I will continue to advocate to our local legislators and any who will listen. We must pass a crime victims’ rights amendment during the 2020 session.
Former Mahaska Co. Sheriff Deputy, Former President of Sheriff and Deputy Association
“Thank you for letting me come to the capitol with you.”
That was the message we received from Shal, a crime victim survivor and our friend, who devoted her entire Tuesday to traveling to the State Capitol and talking to legislators about the need for a crime victims’ rights amendment in Iowa.
All we could do was hug her and say, “No Shal, thank YOU.”
There is no better person that a legislator can hear from than a constituent, an Iowan who has been thrown into the criminal justice process in our state and has the firsthand experience of what a nightmare it really is.
Since the legislature has started their 2020 session, we are organizing “Takeover Tuesdays” – getting groups of people together who are interested in changing our system for the better, giving crime victims’ constitutional rights.
We understand that not everyone can take time off work or school to drive to Des Moines and talk to their legislator. That’s okay – there are other ways you can get involved. It’s as easy as a click of your mouse to send an email to your legislator, you could pick up the phone and give them a call, you could pull them aside at a local forum in your town, you could even just sign our online petition – no action is too small, no work is too insignificant.
We know brave survivors like Shal are the backbone of this organization. But the rest of us must follow their lead and push for change, for our voices matter too. At any given moment someone we love may become the victim of a crime and be thrown into a criminal justice system that favors the convicted. Now is the time for a crime victims’ rights amendment and we need your help.
The start of the 2020 legislative session gets underway next week, and I could not be more excited about it.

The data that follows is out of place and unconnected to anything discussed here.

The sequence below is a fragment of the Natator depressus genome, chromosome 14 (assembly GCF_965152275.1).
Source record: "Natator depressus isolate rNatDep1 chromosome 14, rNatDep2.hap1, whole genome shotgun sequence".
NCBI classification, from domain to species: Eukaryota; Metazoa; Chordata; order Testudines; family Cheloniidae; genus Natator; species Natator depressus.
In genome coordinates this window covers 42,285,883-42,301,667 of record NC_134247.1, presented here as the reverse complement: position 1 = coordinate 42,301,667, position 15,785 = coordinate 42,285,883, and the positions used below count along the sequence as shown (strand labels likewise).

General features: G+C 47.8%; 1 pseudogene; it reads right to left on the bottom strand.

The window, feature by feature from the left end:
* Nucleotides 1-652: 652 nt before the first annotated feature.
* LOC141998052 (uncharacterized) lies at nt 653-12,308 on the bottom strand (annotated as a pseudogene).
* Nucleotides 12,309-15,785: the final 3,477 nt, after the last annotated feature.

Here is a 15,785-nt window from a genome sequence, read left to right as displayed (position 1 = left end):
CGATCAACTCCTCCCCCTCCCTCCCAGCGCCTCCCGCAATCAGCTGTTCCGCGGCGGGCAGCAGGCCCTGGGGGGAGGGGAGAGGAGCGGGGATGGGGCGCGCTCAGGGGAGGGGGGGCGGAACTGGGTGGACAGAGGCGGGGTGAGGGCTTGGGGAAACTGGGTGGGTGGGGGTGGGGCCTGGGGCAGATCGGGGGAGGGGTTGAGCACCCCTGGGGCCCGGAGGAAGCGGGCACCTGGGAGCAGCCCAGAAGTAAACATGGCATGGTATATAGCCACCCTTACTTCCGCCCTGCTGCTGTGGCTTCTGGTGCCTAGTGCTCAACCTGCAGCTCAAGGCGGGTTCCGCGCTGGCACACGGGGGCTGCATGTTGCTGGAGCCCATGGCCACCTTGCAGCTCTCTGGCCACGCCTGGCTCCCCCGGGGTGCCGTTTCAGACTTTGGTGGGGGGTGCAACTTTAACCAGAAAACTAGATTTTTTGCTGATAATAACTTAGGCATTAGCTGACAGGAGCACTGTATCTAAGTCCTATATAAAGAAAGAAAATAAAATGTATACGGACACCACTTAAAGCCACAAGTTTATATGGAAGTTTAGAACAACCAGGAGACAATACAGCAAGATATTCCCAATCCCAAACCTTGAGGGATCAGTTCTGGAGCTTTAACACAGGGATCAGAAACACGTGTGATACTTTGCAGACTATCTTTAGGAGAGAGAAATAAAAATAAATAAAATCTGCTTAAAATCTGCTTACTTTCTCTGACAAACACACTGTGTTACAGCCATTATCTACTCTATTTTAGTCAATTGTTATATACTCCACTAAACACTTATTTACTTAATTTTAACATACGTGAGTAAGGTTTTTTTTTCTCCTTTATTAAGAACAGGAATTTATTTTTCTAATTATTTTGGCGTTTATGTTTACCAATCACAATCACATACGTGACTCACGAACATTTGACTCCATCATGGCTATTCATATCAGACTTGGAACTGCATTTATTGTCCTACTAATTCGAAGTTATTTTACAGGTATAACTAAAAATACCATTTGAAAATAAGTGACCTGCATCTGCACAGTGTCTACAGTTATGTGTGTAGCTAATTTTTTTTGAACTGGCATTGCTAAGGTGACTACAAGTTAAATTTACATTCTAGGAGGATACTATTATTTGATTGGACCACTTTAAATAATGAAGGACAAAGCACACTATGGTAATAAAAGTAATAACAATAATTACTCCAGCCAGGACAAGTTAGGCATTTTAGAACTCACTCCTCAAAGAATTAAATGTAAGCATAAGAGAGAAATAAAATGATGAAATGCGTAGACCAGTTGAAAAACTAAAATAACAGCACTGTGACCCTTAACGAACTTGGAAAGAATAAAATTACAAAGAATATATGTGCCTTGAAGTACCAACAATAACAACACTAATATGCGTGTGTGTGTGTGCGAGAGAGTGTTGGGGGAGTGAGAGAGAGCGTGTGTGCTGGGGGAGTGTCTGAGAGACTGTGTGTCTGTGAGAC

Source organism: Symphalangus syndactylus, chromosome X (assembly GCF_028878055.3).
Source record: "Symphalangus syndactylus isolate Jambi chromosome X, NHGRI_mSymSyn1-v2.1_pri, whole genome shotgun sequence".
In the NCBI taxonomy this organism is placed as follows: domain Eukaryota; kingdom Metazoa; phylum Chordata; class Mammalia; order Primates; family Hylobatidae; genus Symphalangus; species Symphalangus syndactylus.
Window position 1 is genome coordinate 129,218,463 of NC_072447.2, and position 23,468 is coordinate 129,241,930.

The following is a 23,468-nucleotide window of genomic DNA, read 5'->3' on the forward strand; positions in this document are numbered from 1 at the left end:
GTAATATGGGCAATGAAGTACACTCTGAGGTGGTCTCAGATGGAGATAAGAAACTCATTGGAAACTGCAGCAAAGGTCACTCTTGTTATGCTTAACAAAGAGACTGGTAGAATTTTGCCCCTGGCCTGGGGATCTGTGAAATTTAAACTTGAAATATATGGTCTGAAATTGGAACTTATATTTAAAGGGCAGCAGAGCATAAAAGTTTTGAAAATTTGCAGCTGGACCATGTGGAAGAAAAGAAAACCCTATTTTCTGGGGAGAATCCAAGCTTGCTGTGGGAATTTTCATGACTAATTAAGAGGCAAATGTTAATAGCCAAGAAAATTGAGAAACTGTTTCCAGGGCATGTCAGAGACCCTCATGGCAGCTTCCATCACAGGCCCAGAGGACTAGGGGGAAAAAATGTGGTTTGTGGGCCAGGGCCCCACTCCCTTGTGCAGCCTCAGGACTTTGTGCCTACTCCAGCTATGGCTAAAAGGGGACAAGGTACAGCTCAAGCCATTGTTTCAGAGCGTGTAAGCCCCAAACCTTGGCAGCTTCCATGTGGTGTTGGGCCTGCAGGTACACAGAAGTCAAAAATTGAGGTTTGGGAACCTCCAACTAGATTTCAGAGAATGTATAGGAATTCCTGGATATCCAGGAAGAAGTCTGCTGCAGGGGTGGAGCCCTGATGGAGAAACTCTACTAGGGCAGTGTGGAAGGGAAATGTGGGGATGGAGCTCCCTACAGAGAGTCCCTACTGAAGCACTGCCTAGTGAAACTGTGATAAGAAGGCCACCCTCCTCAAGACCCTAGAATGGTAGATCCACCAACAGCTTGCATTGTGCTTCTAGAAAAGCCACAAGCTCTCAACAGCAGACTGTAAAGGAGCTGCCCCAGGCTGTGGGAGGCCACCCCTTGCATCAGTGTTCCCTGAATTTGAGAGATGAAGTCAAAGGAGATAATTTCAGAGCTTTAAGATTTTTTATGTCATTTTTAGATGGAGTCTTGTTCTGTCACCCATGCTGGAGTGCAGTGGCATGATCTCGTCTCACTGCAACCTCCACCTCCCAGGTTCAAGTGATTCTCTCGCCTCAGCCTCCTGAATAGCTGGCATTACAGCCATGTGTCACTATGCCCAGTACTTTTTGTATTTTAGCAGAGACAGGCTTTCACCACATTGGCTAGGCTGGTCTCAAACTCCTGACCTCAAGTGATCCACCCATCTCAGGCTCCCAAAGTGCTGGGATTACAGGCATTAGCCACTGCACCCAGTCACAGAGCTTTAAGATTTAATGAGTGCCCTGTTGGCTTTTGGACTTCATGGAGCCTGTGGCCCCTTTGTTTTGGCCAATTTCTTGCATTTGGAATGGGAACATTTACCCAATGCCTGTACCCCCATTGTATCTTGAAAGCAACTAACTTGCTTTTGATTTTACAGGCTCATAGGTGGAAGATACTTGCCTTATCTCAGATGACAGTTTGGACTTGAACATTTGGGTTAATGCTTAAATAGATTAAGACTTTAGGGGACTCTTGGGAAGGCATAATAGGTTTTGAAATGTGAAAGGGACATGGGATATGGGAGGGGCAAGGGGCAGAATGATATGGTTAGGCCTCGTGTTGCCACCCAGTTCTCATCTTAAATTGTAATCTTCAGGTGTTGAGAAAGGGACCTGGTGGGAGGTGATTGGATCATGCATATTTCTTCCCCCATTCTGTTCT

Arm-in-arm with the best volunteers and interns, our team has worked all summer and fall to lay the groundwork to have a successful session at the capitol. The only way we will be able to move this monumental piece of legislation forward is with your help. Constituent voices like yours are critical in demonstrating the importance of constitutionally protecting Iowa’s crime victims. Legislators want to hear from their neighbors, from survivors, about how badly this is needed.
Starting on Jan. 21st, I will be organizing supporters like you to join us at the statehouse to meet with legislators on every Tuesday of the week — I’m calling it “Takeover Tuesday.”
This kind of outreach to your elected officials is a simple process, yet extremely effective. You should not feel intimidated to get involved.
Here’s what you can expect:
-Show up at the Capitol building on Tuesday and find our team in the rotunda (you can’t miss us in our purple shirts). Stay all day or as long as you’re able. Even a quick stop over your lunchbreak is helpful.
-We will help you find your state representative and senator and submit a slip of paper, requesting a meeting.
- Your elected official will come out of their respective chamber to speak with you. This will be an easy conversation where you introduce yourself and explain why you are at the Capitol advocating for a crime victims’ rights amendment.
-The legislator will listen to you respectfully, provide any feedback and you will leave literature with them, which we will provide for you.
We’d love to have you join us every Tuesday at the capitol. If you feel more comfortable attending a local legislative forum in your hometown, we can accommodate that as well. Please reach out to me directly at email@example.com or (515) 505-0737 for more information or to sign up today. Together we can make sure crime victims receive the protections they deserve.
Thank you for your help – Levi.